A calendar page for June from the Stammheim missal: http://www.getty.edu/art/collections/objects/oz112645.html
A calendar page for June from a French Book of Hours http://www.getty.edu/art/collections/objects/oz2537.html Have students consider the following:
● How will the text relate to the images?
● Will there be a border, and will it be integrated into the illuminated miniature?
● How many pages will their month take up? If there are three students assigned to each group, a third person could be assigned to create decorated initials and border details.
Just as different artisans created the different components of an illuminated manuscript, different students could be assigned different tasks in creating their own page, such as illuminator, scribe, border decoration, etc.
Teamwork will be important for a unified design of the calendar page.
6. Once everyone is finished, bring all the pages together and discuss.
7. Conduct short as well as more sustained research projects based on focused questions, demonstrating understanding of the subject under investigation.
SPEAKING AND LISTENING
Comprehension and Collaboration
1. Prepare for and participate effectively in a range of conversations and collaborations with diverse partners, building on others' ideas and expressing their own clearly and persuasively.
2. Integrate and evaluate information presented in diverse media and formats, including visually, quantitatively, and orally.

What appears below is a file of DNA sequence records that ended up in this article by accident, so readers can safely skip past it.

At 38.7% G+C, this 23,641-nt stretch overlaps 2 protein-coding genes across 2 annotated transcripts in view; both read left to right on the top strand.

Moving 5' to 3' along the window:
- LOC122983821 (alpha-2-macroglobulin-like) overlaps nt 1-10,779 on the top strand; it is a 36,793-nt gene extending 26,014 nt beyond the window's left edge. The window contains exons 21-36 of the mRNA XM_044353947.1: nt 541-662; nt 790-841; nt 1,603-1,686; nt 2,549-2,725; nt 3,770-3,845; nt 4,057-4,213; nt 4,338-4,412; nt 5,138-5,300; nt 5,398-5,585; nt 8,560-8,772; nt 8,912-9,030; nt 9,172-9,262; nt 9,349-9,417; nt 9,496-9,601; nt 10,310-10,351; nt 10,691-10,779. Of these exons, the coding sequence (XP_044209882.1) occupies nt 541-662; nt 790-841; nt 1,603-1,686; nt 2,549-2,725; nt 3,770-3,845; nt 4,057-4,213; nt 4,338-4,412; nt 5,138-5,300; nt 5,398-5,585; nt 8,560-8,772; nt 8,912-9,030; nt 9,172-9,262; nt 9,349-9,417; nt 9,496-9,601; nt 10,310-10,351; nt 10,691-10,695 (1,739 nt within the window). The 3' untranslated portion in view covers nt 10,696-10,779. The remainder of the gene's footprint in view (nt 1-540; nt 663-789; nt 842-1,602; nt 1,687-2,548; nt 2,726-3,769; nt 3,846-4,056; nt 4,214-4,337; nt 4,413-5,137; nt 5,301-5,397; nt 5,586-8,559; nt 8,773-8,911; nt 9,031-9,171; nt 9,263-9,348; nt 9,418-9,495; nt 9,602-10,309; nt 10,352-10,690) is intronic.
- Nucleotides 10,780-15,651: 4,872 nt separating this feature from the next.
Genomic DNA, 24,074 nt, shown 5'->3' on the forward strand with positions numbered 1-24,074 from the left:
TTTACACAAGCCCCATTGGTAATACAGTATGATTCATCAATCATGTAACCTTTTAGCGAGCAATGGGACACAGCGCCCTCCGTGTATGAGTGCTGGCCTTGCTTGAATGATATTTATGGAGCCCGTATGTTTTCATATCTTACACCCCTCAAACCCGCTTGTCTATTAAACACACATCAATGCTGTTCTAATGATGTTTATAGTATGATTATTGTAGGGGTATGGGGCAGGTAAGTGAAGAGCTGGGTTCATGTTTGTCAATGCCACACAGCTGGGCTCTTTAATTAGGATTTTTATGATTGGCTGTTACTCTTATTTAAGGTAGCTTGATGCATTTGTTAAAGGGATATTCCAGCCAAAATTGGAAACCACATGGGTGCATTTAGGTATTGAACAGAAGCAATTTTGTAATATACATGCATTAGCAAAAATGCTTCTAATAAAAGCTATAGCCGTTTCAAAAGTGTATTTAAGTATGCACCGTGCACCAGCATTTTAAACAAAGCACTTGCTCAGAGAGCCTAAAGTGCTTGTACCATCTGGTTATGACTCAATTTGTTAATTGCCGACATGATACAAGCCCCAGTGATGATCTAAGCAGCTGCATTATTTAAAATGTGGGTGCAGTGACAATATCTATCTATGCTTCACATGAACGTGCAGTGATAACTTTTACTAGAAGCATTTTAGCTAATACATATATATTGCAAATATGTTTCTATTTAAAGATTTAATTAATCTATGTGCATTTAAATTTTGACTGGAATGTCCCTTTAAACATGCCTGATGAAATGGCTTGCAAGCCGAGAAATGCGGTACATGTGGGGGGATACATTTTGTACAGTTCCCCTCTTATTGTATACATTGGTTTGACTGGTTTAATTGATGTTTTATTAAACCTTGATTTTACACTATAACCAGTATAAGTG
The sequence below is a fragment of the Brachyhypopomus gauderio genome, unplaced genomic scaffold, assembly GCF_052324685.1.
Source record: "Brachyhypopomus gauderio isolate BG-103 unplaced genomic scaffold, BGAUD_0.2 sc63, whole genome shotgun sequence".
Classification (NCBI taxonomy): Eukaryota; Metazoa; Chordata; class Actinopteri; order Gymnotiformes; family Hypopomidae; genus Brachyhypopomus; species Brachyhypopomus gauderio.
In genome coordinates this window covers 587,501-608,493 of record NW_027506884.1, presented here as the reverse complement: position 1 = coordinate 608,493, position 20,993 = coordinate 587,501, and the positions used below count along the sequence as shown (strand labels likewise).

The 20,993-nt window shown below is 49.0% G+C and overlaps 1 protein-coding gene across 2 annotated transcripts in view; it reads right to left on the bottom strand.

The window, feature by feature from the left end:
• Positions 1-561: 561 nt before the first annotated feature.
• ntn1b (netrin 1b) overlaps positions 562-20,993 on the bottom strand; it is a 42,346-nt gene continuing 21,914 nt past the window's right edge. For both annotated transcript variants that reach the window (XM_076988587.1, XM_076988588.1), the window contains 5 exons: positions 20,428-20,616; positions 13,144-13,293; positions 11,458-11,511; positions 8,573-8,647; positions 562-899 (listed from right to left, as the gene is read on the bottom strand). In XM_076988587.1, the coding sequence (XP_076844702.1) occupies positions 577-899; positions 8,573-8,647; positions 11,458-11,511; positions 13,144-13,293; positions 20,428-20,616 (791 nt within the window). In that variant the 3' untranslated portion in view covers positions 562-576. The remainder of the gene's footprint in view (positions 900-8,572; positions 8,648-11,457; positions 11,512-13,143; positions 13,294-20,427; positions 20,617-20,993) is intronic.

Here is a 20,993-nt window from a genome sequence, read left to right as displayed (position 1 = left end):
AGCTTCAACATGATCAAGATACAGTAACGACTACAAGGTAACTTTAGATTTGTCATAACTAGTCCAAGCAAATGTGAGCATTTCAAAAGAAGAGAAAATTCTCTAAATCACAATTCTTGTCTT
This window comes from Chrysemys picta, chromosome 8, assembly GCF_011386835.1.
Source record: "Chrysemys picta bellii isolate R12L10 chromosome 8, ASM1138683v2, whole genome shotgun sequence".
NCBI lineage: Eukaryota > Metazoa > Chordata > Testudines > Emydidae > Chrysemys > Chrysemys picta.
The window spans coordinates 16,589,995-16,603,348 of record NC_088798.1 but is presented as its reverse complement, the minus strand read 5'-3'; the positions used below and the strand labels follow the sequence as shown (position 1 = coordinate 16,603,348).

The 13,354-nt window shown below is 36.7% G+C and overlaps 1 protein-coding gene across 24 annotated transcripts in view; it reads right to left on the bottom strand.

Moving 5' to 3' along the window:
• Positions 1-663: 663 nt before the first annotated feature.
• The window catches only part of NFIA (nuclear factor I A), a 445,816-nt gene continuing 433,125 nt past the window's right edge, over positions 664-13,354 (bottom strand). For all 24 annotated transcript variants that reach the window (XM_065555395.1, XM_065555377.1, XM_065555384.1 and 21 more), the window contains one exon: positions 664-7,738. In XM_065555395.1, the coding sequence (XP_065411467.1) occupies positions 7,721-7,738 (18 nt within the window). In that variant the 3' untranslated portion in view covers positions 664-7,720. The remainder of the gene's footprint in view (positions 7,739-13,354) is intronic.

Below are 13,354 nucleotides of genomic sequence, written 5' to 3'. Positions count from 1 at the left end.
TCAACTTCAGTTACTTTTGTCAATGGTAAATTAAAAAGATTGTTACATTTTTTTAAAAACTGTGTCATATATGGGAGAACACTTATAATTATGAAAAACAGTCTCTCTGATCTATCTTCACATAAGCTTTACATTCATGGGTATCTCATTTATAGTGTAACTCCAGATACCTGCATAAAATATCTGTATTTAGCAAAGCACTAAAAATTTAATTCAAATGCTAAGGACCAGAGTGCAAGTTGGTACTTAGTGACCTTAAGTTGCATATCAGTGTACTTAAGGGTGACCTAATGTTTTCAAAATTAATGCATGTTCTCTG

Presentation of Knowledge and Ideas
4. Present information, findings, and supporting evidence such that listeners can follow the line of reasoning and the organization, development, and style are appropriate to task, purpose, and audience.
Analyze Art Elements and Principles of Design 1.3 Identify and describe the ways in which artists convey the illusion of space (e.g., placement, overlapping, relative size, atmospheric perspective, and linear perspective).
1.4 Analyze and describe how the elements of art and the principles of design contribute to the expressive qualities of their own works of art.
Grade 9-12 proficient
4.0 Aesthetic Valuing
4.1 Articulate how personal beliefs, cultural traditions, and current social, economic, and political contexts influence the interpretation of the meaning or message in a work of art.
Develop Perceptual Skills and Visual Arts Vocabulary 1.1 Identify and use the principles of design to discuss, analyze, and write about visual aspects in the environment and in works of art, including their own.
1.4 Analyze and describe how the composition of a work of art is affected by the use of a particular principle of design.